I encourage all our members to consider contributing articles and read-worthy posts like this. 

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Guest Colin-M


Thanks for this Michael.


Long term visitors here will alread have seen much of your excellent close-up work, but its great to understand some of the thought processes that go it it. In addition to the lenses you've told us about, it is fascinating to be reminded of some of he gotcha's when Stacking.


...there are three main ways to stack focus and they produce different results, 

>  so it is important to use the most efficient method if you can...


It is worth doing a separate article to expand on this? I see Alan added some related comments here


In addition to areas of the subject with spherical surfaces, are there any other special considerations? For example transparent areas (e.g. insect wings) bright specular points from reflections etc

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Colin: Of course there are lots of things to be aware of. I will think about putting together a brief guide to some of the main ones. Thanks for the suggestion.

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Guest bjornthun


Some newer lenses for mirrorless cameras have implemented focusing-by-wire. The Olympus Zuiko Digital 2/50 for 43 mount gives you two full turns, that is 720 degrees turn, from infinity down to 0.5x magnification. The Olympus M.Zuiko 2.8/60 will give you six full turns, that is 6x360 degrees, from infinity down to 1x magnification. This is parallelled only by the Leica 2.8/100 Apo-Macro-Elmarit.

Focus-by-wire lenses allow this, since they can accelerat the AF motor, according to how fast the focusing ring is turned. Turn the focusing ring slowly, and you get an amazing focusing throw.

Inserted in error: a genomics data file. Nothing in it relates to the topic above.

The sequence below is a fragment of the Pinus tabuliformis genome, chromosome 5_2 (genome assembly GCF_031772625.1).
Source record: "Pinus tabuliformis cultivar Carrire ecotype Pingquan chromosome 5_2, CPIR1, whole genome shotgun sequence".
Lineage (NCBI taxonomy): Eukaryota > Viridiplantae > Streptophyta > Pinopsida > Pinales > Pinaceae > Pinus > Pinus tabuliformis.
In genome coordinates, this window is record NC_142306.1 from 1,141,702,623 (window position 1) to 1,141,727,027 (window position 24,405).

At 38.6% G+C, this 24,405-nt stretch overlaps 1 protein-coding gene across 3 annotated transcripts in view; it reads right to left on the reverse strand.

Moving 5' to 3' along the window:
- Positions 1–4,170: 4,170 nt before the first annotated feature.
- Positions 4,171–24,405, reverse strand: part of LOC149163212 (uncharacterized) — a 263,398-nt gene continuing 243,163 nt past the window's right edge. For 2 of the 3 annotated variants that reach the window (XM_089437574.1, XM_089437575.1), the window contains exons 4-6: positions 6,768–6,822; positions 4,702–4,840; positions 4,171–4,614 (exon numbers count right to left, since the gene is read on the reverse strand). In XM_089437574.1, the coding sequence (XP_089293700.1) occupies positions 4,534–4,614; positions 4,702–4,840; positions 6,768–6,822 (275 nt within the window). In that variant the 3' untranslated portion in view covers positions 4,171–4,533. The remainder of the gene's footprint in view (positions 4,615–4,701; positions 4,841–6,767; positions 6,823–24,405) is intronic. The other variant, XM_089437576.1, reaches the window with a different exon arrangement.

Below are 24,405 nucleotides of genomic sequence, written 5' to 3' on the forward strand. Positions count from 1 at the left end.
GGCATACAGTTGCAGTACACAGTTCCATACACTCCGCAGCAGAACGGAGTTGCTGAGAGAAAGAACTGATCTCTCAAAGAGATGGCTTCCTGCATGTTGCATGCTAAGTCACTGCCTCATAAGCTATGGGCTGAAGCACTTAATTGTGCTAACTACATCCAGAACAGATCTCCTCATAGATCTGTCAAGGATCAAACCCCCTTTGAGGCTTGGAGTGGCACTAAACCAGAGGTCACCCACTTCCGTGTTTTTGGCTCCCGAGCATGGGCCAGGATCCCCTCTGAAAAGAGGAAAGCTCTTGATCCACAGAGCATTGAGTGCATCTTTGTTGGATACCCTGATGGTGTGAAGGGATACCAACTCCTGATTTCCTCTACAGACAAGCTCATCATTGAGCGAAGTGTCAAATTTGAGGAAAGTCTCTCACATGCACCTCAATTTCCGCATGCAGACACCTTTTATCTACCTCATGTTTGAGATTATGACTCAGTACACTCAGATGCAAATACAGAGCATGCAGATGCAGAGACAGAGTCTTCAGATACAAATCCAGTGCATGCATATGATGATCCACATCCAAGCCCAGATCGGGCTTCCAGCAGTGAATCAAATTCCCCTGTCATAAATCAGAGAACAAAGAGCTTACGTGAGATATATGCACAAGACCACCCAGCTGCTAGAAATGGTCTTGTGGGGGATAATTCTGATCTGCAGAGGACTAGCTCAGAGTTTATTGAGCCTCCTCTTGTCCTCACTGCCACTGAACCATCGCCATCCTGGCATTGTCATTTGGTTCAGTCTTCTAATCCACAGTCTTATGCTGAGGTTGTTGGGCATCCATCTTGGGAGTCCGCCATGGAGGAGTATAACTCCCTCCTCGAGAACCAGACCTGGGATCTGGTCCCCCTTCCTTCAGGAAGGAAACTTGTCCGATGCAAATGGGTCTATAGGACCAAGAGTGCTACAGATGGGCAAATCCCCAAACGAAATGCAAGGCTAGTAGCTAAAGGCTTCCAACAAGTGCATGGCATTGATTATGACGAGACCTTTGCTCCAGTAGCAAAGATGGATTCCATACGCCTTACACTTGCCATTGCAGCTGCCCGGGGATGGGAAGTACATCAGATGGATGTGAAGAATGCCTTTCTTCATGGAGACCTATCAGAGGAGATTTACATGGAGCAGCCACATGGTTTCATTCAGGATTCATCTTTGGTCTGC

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Yes, my Leica Elmarit 100mm APO Macro has about 720 or so as a focus throw. The Voigtlander 125mm APO-Lanthar has over 600-degrees, but these lenses are an exception. We don't need that much, but we need more that we find with Micro-Nikkors like the 60mm f/2.8. Those really have to go an a focus rail, which is not the best way of stacking. 

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Guest nfoto


You move the position of the entrance pupil and thereby the perspective, I surmise.

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      I’m not sure what you will get out of these, but you can take a look. Meanwhile, I continue checking out these interesting (to me) lenses, the Printing Nikkors.


    • By Greg Drawbaugh
      I had some nice cloudy bright sky after a light rain fall, so I decided I might attempt to get some flower photos using the in camera, focus stacking ability of the latest Olympus cameras.  Red always gives me problems, so I decided I would tackle it first.  This are all five-shot, hand-held focus stacks with some work in Lightroom, F5.0 at 1:50 sec

    • By Michael Erlewine